AAPI Leaders in VP&S History
May is Asian American and Pacific Islander Heritage Month, celebrating Asian and Pacific Islanders who have enriched America's history, society, and culture. The contributions of Columbia’s AAPI alumni, faculty, and staff, past and present, have benefited not only our community but the world at large through scientific and clinical innovation and excellence in teaching and patient care.
Here are a few AAPI graduates and physicians of the Vagelos College of Physicians and Surgeons who helped make the world a better, safer, and healthier place.
Daniel S.J. Choy, MD
Daniel S.J. Choy, MD, a graduate of both Columbia College in 1944 and VP&S in 1949, was a noted clinician-scientist responsible for many breakthrough medical innovations. His most notable invention was Aeroplast, a plastic spray-on dressing for burns and wounds. Other inventions, some in collaboration with colleagues, include laser coronary angioplasty, angiogenesis in the mammalian heart, a left ventricular assist device requiring no thoracotomy, percutaneous laser disc decompression for treating herniated discs, and a treatment for tinnitus. Read more about Choy.
Shih-hsun Ngai, MD
Shih-hsun Ngai, MD, was a professor emeritus of anesthesiology and of pharmacology and the second chair of the Department of Anesthesiology at VP&S. His research, some of which was controversial at the time, studied the interactions of biogenic amines with general anesthetics, as well as narcotics, narcotic antagonists, and the participation of opioid receptors in anesthetic-induced analgesia. During his time at Columbia, he trained nine research fellows, seven of whom remained in the academic practice of anesthesiology. After his retirement in 1988, he became more actively involved in academic medicine in Taiwan, serving as professor of anesthesiology at National Taiwan University in 1990, at Tri-service Hospital in 1992, and at the Veteran's General Hospital in 1994. Read more about Ngai.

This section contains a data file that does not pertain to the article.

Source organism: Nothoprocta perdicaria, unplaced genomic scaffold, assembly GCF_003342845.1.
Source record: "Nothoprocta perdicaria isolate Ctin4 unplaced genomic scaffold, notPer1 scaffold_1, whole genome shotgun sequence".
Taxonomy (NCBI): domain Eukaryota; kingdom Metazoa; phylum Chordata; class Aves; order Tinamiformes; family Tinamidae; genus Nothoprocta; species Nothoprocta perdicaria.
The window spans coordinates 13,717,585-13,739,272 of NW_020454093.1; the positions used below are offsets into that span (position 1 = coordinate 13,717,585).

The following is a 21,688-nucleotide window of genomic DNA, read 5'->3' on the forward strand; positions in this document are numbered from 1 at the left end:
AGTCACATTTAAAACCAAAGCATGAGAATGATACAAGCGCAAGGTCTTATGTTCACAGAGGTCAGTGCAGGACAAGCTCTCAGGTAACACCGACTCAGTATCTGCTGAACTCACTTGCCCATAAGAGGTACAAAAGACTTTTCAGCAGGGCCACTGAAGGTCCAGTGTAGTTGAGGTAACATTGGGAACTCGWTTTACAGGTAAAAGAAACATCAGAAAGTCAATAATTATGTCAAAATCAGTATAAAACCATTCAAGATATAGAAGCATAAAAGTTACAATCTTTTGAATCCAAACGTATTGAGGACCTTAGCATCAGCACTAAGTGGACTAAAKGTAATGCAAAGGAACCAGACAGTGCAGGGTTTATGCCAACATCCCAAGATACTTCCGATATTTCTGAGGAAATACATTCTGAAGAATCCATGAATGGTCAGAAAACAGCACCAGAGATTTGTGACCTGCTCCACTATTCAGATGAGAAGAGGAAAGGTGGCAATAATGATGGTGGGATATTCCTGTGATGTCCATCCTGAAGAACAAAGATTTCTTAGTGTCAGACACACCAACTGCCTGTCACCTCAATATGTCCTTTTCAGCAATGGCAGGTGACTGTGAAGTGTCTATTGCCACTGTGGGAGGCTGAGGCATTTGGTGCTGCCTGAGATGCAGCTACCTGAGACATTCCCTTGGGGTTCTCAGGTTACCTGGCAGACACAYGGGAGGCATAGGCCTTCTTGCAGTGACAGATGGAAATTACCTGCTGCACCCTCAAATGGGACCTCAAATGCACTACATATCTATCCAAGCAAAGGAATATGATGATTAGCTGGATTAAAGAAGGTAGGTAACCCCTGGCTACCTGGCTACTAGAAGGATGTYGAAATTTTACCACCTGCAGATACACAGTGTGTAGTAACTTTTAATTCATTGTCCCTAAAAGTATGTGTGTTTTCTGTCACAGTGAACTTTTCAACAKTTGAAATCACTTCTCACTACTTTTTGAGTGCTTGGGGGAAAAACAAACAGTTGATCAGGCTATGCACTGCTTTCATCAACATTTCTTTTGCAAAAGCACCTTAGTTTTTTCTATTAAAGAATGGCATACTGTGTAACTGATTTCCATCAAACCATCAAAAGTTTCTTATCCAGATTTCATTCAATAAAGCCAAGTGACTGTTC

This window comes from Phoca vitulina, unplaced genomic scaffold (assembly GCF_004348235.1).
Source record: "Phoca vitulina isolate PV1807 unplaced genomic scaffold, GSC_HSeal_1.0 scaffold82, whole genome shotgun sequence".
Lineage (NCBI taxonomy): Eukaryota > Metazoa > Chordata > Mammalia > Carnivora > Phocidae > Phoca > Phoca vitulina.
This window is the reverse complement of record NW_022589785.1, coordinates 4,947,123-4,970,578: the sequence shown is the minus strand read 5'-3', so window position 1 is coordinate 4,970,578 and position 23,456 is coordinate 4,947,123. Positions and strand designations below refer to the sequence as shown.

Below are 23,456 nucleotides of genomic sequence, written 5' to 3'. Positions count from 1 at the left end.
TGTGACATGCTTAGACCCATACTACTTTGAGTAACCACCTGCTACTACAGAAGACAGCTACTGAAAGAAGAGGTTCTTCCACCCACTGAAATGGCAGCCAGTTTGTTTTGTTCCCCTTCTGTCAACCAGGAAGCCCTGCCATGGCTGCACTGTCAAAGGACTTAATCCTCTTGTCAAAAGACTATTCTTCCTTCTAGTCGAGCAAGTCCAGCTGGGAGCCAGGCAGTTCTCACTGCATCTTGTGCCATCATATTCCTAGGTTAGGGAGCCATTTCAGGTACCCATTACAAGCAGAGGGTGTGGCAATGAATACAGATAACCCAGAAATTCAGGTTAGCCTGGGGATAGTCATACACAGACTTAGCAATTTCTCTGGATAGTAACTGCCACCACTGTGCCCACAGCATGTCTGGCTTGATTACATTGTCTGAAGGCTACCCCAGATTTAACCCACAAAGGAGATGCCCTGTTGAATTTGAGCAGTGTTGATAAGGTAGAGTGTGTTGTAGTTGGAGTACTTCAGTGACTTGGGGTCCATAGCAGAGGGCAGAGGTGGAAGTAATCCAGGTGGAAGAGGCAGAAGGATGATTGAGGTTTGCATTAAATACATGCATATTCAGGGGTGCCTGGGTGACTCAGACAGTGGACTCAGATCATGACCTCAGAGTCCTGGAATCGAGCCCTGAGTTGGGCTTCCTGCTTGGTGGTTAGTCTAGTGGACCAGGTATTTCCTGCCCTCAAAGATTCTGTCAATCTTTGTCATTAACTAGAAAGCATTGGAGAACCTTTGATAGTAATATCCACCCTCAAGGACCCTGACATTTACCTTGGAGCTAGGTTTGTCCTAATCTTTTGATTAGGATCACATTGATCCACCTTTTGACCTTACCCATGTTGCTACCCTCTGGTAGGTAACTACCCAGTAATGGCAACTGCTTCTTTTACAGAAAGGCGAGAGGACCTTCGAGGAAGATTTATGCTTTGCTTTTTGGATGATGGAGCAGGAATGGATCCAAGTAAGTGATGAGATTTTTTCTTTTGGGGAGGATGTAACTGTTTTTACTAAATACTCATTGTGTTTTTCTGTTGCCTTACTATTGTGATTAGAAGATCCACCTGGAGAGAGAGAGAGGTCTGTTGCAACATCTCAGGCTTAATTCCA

Megumi Yamaguchi Shinoda, MD
Megumi Yamaguchi Shinoda, MD, in 1933 was the first Asian American woman to graduate from VP&S. Shinoda was the first person of Japanese ancestry to intern at Los Angeles County General Hospital and served the Little Tokyo-Nihonmachi community in Los Angeles before and after World War II as a general practitioner. During these years, it is estimated that she delivered more than half of the Japanese-American babies in Los Angeles. Later in her career, she became a psychiatrist in Hollywood and retired at the age of 88. Shinoda also was a graduate of Barnard College. Read more about Shinoda.
Clyde Y.C. Wu, MD
Clyde Y.C. Wu, MD, was a clinical professor of medicine emeritus at the Wayne State University School of Medicine in Detroit and a cardiopulmonary specialist at Oakwood Hospital in Dearborn, Michigan. A 1956 graduate of VP&S, Wu and his wife, Helen, were longtime supporters of the university who helped reestablish the relationship between VP&S and Peking Union Medical College in Beijing. The couple also supported the Sino-American Exchange Program, culminating in the endowment of the Wu Family China Center for Health Initiatives, and endowed the Clyde and Helen Wu Center for Molecular Cardiology, five professorships, and two assistant professorships at VP&S. Read more about Wu.